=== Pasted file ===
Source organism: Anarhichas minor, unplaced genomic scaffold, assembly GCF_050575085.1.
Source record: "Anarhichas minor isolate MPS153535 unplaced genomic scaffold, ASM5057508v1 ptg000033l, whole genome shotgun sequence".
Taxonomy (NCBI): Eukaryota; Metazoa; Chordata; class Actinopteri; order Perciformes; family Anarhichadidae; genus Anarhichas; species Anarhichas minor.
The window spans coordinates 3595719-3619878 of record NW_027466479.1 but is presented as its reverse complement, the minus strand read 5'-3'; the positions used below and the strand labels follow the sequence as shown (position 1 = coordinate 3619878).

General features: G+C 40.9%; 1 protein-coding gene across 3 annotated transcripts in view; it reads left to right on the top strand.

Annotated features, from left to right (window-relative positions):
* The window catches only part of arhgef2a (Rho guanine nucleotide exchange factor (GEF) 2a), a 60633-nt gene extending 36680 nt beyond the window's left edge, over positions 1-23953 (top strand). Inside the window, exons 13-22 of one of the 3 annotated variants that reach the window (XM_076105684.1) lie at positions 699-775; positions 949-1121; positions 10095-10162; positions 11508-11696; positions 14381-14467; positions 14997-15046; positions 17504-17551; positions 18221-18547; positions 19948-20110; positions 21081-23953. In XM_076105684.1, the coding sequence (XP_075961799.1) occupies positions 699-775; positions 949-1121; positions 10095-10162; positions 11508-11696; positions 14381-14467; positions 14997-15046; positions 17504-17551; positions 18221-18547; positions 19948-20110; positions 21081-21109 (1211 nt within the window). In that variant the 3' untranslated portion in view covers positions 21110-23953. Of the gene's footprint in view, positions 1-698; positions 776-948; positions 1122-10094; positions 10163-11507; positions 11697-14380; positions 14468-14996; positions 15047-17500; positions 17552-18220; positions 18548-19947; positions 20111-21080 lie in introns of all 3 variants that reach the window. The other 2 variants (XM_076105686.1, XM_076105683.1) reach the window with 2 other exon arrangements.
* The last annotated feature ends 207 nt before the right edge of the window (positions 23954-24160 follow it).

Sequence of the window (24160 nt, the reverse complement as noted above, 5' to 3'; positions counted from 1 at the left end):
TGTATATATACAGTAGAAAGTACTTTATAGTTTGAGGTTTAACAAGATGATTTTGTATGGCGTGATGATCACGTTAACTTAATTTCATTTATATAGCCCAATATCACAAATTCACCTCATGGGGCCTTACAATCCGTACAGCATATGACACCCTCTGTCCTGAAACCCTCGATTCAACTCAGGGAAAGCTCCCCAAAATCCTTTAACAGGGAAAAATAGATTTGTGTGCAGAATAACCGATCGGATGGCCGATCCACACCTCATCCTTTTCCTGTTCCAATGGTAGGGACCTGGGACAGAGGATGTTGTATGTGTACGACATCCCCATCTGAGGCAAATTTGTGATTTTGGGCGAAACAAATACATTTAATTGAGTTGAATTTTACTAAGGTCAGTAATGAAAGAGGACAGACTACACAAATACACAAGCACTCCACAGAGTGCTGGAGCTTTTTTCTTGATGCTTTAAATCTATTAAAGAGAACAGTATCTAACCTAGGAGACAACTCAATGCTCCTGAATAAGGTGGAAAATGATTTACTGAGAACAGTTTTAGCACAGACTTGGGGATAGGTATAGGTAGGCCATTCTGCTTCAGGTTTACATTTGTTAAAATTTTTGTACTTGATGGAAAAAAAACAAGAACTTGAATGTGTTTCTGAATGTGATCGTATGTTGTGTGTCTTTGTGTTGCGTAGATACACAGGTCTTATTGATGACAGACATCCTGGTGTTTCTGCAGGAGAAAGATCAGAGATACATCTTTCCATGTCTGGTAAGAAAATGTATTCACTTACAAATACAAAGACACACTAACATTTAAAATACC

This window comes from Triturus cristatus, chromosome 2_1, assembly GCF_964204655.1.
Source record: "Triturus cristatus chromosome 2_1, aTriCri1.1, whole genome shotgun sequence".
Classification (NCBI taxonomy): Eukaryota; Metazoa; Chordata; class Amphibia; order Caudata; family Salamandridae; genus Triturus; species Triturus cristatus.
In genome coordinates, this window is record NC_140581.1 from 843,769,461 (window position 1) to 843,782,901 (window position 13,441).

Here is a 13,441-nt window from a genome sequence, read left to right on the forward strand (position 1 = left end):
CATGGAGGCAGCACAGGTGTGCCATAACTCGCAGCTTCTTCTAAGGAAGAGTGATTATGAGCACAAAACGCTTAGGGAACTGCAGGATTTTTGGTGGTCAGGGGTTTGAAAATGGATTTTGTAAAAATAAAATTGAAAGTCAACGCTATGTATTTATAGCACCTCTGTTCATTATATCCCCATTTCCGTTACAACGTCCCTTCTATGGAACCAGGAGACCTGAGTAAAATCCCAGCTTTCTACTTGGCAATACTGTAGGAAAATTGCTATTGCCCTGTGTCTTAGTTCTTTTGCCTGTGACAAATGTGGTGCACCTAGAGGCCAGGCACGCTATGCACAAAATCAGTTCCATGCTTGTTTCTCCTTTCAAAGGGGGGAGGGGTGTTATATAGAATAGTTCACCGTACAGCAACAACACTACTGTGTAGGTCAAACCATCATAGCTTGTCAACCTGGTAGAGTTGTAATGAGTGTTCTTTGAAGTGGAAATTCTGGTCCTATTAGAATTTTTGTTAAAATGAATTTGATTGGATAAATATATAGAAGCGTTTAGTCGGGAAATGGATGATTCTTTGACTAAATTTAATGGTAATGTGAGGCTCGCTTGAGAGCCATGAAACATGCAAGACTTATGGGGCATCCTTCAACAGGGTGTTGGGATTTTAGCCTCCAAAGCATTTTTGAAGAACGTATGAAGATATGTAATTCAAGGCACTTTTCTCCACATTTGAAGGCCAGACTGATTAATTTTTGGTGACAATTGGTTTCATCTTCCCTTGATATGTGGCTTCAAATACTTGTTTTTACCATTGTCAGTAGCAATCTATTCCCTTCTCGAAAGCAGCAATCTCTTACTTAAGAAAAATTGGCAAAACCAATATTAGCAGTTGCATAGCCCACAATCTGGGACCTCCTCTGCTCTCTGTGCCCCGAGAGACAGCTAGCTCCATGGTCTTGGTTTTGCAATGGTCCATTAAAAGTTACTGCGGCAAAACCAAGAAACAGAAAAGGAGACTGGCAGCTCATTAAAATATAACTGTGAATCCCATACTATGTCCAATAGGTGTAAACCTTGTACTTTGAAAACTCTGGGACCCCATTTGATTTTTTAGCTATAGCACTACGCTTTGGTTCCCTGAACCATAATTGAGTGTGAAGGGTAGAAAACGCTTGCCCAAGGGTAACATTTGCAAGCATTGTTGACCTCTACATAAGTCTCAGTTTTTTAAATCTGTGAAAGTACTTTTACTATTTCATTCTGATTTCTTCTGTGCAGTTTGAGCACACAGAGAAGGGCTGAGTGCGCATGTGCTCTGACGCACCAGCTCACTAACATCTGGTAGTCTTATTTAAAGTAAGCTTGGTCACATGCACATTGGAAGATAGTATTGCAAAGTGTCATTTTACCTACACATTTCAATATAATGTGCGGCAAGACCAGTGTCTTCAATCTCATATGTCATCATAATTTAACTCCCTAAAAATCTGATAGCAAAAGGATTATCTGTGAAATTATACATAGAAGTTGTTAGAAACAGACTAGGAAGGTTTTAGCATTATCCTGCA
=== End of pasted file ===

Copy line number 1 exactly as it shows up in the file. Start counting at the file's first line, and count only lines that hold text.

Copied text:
Source organism: Anarhichas minor, unplaced genomic scaffold, assembly GCF_050575085.1.